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Life of a CowboyBuy Life of a Cowboy now from Amazon
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'Life of a Cowboy' is a 1906 American short silent Western film produced by Edison Manufacturing Company and directed by Edwin S. Porter.
The film opens in a saloon called the "Big Horn". An old Indian staggers in but the bartender refuses to serve him. A "bad guy" walks in and orders a drink, and tries to give it to the Indian, but an Indian girl knocks away the glass. The bad guy threatens her but the "good guy" steps in to protect her, then runs the bad guy out of the saloon.
Next, an Englishman and his friends come in for a drink. Some bad guy cowboys ride into the saloon on their horses and start firing their gun. Several fire at the feet of the Englishman to make him "dance" (a similar scene takes place in 'The Great Train Robbery'). The next scene shows the Englishman and his friends coming out of a stagecoach; one of the friends is pushed to the ground and flogged with a saddle. Then there is a scene of a cowboy performing lasso tricks and playfully roping first the Englishman, then a woman on horseback.
The party, having finished their visit, re-enters the stagecoach and rides away. One of the bad guys sees them leave, then rounds up some Indians to chase the stagecoach. They catch up to the stagecoach and capture a pretty girl passenger. The stage driver escapes and goes to find the good guy. When the good guy finds out what happened, he rounds up a posse and goes off to save the girl. The posse gives chase to the Indians, killing several in the process, and the girl is rescued. The last scene shows the good guy and the girl sitting arm-in-arm. The bad guy sneaks up on him and tries to kill him, but the Indian girl from the first scene shoots the bad guy first, then kneels down at the feet of the good guy, presumably in gratitude for him saving her from the bad guy at the beginning.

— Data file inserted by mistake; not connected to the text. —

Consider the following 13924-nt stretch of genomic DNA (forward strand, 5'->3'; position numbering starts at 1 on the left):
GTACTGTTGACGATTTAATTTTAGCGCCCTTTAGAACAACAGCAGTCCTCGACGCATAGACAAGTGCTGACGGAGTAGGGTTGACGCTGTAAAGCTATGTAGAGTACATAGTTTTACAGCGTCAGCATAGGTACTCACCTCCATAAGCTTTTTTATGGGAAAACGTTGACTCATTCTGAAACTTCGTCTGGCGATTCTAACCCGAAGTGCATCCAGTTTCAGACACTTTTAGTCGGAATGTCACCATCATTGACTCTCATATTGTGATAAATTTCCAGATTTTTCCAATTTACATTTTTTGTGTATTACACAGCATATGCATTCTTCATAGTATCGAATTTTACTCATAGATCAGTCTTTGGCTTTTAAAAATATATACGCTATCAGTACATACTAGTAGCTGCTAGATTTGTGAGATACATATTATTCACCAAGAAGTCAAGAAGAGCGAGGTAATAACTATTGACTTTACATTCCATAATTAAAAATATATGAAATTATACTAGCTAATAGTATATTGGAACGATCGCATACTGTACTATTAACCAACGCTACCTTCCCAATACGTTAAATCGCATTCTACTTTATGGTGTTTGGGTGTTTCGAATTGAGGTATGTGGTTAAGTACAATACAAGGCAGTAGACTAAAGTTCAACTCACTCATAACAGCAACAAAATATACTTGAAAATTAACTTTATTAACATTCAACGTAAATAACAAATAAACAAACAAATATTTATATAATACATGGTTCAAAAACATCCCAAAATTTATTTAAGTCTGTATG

The film's duration is 17 minutes, which was long for the time. Porter considered it "the first Western"; today 'The Great Train Robbery' is widely accepted as the first Western but at the time it was made, 'The Great Train Robbery' (which Porter also directed) was considered a "crime film" rather than a Western.
'Life of a Cowboy' contains many Western "tropes" such as lassoing, chases on horseback, robbery of a stagecoach, kidnapping and rescuing of "the girl", shooting at the feet to make a person "dance", white hats for good guys and black hats for bad guys, and Indians as villains. The film suffers from a confusing plot line, exacerbated by the lack of intertitles.
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